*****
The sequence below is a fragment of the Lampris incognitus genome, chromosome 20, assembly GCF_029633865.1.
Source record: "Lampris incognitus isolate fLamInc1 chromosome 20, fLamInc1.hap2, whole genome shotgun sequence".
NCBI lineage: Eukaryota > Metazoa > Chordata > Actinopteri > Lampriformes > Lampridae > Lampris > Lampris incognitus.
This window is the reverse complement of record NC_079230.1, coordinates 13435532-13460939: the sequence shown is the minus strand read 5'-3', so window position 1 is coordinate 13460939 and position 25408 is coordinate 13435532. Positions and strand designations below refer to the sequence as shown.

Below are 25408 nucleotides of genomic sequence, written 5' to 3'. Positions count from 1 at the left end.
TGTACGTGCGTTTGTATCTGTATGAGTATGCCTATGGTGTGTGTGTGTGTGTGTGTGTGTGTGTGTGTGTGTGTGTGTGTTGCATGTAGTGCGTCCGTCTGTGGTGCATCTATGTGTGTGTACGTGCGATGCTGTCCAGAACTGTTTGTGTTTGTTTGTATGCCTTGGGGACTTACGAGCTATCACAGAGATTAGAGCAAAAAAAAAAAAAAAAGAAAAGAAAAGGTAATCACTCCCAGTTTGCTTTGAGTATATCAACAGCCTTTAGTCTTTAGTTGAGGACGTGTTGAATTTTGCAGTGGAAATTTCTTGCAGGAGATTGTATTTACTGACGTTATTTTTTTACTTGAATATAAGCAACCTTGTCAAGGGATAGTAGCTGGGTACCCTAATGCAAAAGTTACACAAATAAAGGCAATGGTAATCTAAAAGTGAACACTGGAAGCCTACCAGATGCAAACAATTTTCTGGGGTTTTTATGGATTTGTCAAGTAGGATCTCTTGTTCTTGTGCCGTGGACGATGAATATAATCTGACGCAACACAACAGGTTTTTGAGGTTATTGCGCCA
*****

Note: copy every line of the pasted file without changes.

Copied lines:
The sequence below is a fragment of the Lampris incognitus genome, chromosome 20, assembly GCF_029633865.1.
Source record: "Lampris incognitus isolate fLamInc1 chromosome 20, fLamInc1.hap2, whole genome shotgun sequence".
NCBI lineage: Eukaryota > Metazoa > Chordata > Actinopteri > Lampriformes > Lampridae > Lampris > Lampris incognitus.
This window is the reverse complement of record NC_079230.1, coordinates 13435532-13460939: the sequence shown is the minus strand read 5'-3', so window position 1 is coordinate 13460939 and position 25408 is coordinate 13435532. Positions and strand designations below refer to the sequence as shown.

Below are 25408 nucleotides of genomic sequence, written 5' to 3'. Positions count from 1 at the left end.
TGTACGTGCGTTTGTATCTGTATGAGTATGCCTATGGTGTGTGTGTGTGTGTGTGTGTGTGTGTGTGTGTGTGTGTGTGTTGCATGTAGTGCGTCCGTCTGTGGTGCATCTATGTGTGTGTACGTGCGATGCTGTCCAGAACTGTTTGTGTTTGTTTGTATGCCTTGGGGACTTACGAGCTATCACAGAGATTAGAGCAAAAAAAAAAAAAAAAGAAAAGAAAAGGTAATCACTCCCAGTTTGCTTTGAGTATATCAACAGCCTTTAGTCTTTAGTTGAGGACGTGTTGAATTTTGCAGTGGAAATTTCTTGCAGGAGATTGTATTTACTGACGTTATTTTTTTACTTGAATATAAGCAACCTTGTCAAGGGATAGTAGCTGGGTACCCTAATGCAAAAGTTACACAAATAAAGGCAATGGTAATCTAAAAGTGAACACTGGAAGCCTACCAGATGCAAACAATTTTCTGGGGTTTTTATGGATTTGTCAAGTAGGATCTCTTGTTCTTGTGCCGTGGACGATGAATATAATCTGACGCAACACAACAGGTTTTTGAGGTTATTGCGCCA